Description: Research done by the Infrared Photonics team at Pacific Northwest National Laboratory (PNNL) is focused on developing miniature spherical retroreflectors using the unique optical and material properties of chalcogenide glass to reduce both performance limiting spherical aberrations. The optimized optical performance will provide efficient signal retroreflection that enables a broad range of remote detection scenarios for mid-wave infrared (MWIR) and long-wave infrared (LWIR) sensing applications. Miniature spherical retroreflectors can be developed to aid in the detection of signatures of nuclear proliferation or other chemical vapor or radiation signatures. Miniature spherical retroreflectors are not only well suited to traditional LIDAR methods for chemical plume detection and identification, but could enable remote detection of difficult semi-volatile chemical materials or low level radiation sources.
Date: December 28, 2006
Creator: Anheier, Norman C.; Bernacki, Bruce E. & Krishnaswami, Kannan
Partner: UNT Libraries Government Documents Department

FY 2008 Miniature Spherical Retroreflectors – Final Report

Description: Through the duration of the NNSA Office of Nuclear Nonproliferation Research and Development (NA-22) Miniature Spherical Retroreflectors lifecycle project, our research team focused on developing solutions to the fabrication bottleneck that has inhibited development and deployment of wide-angle optically interrogated chemical and radiological remote sensing technology. Our team advanced the concept of step-index clad retroreflectors to approximate an optimized, but yet unrealized spherical gradient index design. An intensive numerical simulation effort was undertaken that resulted in optimized step-index optical designs for mid-infrared applications. Geometric optics ray trace modeling was performed to better understand the geometrical dependencies of the miniature spherical retroreflector application. We adopted and advanced the concept of optical cross section, a metric that provides relative performance comparisons between different retroreflector designs and our cross-section analysis demonstrated that our step-index design provided 90% of the range capacity of the ideal spherical index design.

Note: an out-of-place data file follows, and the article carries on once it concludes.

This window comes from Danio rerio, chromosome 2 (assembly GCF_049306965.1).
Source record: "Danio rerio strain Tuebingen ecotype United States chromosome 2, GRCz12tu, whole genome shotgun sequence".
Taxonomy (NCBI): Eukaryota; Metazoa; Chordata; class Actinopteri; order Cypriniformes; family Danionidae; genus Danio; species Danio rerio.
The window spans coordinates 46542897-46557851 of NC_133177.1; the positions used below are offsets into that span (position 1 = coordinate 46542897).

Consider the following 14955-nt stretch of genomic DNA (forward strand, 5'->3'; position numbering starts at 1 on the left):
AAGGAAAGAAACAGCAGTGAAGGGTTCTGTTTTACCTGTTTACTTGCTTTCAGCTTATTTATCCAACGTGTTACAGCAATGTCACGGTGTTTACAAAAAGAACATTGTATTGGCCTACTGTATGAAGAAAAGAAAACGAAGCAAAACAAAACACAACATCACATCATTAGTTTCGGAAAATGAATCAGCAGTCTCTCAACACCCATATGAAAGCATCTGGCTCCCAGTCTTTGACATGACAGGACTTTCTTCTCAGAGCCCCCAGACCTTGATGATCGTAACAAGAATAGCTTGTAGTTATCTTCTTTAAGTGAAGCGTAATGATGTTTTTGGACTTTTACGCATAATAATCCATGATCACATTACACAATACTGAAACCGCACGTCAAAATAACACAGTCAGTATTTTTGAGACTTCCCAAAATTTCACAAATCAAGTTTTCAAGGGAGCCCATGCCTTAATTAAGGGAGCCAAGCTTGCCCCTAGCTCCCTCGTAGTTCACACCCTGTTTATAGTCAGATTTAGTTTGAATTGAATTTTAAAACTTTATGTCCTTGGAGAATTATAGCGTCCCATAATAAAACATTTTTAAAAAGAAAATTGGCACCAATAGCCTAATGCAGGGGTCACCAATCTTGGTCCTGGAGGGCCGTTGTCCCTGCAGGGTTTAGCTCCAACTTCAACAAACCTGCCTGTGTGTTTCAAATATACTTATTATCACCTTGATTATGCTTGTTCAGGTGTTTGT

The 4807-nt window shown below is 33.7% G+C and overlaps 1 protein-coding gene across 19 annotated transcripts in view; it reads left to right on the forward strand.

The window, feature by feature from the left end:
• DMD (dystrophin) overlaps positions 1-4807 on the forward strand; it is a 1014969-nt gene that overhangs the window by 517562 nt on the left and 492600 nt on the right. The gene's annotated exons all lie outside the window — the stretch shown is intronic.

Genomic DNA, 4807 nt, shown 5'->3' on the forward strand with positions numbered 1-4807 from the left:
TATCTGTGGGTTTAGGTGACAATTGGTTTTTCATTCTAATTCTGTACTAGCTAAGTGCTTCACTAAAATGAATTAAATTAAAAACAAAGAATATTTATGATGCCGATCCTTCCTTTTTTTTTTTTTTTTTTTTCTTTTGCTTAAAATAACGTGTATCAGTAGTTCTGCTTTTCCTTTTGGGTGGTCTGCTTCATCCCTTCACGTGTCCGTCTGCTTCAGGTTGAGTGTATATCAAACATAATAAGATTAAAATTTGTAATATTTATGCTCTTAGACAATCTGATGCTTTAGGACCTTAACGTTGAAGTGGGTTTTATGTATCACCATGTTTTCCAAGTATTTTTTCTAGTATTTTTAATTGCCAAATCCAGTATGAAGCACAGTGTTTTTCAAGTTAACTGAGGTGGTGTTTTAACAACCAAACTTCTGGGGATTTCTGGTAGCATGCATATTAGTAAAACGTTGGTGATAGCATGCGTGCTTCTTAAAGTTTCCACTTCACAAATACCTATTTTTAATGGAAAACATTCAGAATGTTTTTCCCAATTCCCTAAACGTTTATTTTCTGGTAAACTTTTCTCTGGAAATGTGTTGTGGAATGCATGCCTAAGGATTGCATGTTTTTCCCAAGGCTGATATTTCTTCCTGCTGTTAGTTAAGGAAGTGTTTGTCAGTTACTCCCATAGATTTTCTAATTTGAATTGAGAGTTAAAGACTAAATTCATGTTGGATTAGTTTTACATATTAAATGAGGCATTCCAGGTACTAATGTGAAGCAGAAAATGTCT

Date: February 1, 2009
Creator: Anheier, Norman C.; Bernacki, Bruce E.; Klymyshyn, Nicholas A.; Krishnaswami, Kannan & Rodriguez, Carmen P.
Partner: UNT Libraries Government Documents Department